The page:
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E-GEOD-20471 - Pausing of RNA polymerase II disrupts DNA-specified nucleosome organization to enable precise gene regulation: ChIP-chip data

Submitted on 22 February 2010, released on 18 October 2010, last updated on 1 May 2014
Drosophila melanogaster
Samples (42)
Array (1)
Protocols (15)
Metazoan transcription is controlled through either coordinated recruitment of transcription machinery to the gene promoter, or subsequently, through regulated pausing of RNA polymerase II (Pol II) in early elongation. We report that a key difference between genes that use these distinct regulatory strategies lies in the chromatin architecture specified by their DNA sequences. Pol II pausing is prominent at highly-regulated genes whose sequences inherently disfavor nucleosome formation within the gene, but favor nucleosomal occlusion of the promoter. Pausing of polymerase maintains these genes in an active state by inhibiting the formation of repressive promoter chromatin. In contrast, promoters of housekeeping genes that lack paused Pol II are deprived of nucleosomes regardless of polymerase binding, but show higher nucleosome occupancy downstream. Our results suggest that the “default” chromatin state of a gene instructs its regulation, and that highly-regulated promoters have evolved to encourage competition between nucleosomes and paused Pol II for promoter occupancy. All experiments were done using two channels per chip, comparing DNA immunoprecipitated by the indicated antibody to matching input chromatin used for affinity purification. Where appropriate, replicate data sets were averaged.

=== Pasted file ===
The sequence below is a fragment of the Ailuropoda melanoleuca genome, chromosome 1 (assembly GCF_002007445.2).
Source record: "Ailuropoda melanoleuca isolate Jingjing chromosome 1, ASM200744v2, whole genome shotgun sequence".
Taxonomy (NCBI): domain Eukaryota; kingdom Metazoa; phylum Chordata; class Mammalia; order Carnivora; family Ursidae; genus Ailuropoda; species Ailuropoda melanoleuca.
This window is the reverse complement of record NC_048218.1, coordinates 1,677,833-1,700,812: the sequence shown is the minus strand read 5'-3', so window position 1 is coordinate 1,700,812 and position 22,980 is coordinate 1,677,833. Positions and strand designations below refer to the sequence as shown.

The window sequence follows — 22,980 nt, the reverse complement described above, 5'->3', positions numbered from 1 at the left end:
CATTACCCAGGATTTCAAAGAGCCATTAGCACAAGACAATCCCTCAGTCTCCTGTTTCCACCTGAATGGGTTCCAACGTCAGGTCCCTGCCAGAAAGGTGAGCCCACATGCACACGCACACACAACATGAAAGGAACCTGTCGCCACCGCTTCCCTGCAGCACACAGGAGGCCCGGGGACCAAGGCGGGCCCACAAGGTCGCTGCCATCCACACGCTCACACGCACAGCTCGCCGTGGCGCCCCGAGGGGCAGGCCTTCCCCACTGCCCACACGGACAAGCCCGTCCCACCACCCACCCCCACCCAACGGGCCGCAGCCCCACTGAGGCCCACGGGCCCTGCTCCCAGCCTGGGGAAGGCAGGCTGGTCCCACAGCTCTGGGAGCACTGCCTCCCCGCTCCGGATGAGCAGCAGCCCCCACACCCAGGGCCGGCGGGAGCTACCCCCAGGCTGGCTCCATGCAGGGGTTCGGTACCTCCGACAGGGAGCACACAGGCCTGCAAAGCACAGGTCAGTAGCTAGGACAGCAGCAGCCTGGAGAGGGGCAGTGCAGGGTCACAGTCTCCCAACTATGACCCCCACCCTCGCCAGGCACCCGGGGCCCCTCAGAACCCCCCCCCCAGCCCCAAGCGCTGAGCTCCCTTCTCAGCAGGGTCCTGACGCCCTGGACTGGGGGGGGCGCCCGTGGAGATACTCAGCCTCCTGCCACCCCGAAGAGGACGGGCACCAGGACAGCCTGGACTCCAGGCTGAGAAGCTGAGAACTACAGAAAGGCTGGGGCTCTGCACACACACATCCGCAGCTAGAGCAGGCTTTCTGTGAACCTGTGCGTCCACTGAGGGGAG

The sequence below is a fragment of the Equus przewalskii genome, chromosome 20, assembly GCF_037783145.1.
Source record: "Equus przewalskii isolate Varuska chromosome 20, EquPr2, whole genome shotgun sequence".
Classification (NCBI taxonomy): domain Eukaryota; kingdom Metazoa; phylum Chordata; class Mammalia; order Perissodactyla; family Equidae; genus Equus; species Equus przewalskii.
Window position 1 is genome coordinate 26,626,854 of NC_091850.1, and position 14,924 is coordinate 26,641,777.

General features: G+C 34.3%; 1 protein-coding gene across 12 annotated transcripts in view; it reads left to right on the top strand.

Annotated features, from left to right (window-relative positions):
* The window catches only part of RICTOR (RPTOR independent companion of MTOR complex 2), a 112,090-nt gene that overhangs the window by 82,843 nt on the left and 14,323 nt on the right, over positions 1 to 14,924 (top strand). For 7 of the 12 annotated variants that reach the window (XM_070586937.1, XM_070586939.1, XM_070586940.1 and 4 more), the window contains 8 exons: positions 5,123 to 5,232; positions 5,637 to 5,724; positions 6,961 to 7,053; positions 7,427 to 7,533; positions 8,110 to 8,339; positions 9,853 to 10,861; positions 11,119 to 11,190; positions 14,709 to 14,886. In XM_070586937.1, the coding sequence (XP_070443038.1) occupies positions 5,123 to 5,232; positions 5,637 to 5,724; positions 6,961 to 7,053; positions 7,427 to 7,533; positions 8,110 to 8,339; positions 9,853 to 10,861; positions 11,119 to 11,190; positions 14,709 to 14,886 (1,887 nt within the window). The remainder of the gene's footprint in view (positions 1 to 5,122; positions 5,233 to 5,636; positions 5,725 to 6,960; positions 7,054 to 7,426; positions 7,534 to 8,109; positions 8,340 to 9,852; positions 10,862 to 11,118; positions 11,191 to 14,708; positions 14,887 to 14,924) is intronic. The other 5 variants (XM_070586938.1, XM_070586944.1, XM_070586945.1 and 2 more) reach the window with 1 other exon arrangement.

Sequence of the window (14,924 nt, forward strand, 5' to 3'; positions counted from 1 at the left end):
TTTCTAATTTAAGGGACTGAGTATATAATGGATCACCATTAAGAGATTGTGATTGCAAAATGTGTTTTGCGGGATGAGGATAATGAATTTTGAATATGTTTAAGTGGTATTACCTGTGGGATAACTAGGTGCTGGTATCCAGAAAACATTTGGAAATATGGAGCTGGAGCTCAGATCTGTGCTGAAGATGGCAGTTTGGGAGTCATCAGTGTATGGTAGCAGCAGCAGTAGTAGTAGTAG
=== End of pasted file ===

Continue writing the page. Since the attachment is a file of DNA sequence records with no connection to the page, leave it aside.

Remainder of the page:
Experiment type
ChIP-chip by tiling array 
Daniel Gilchrist <>, Bin Xie, Daniel A Gilchrist, David C Fargo, Gilberto Dos Santos, Karen Adelman, Leping Li, Yuan Gao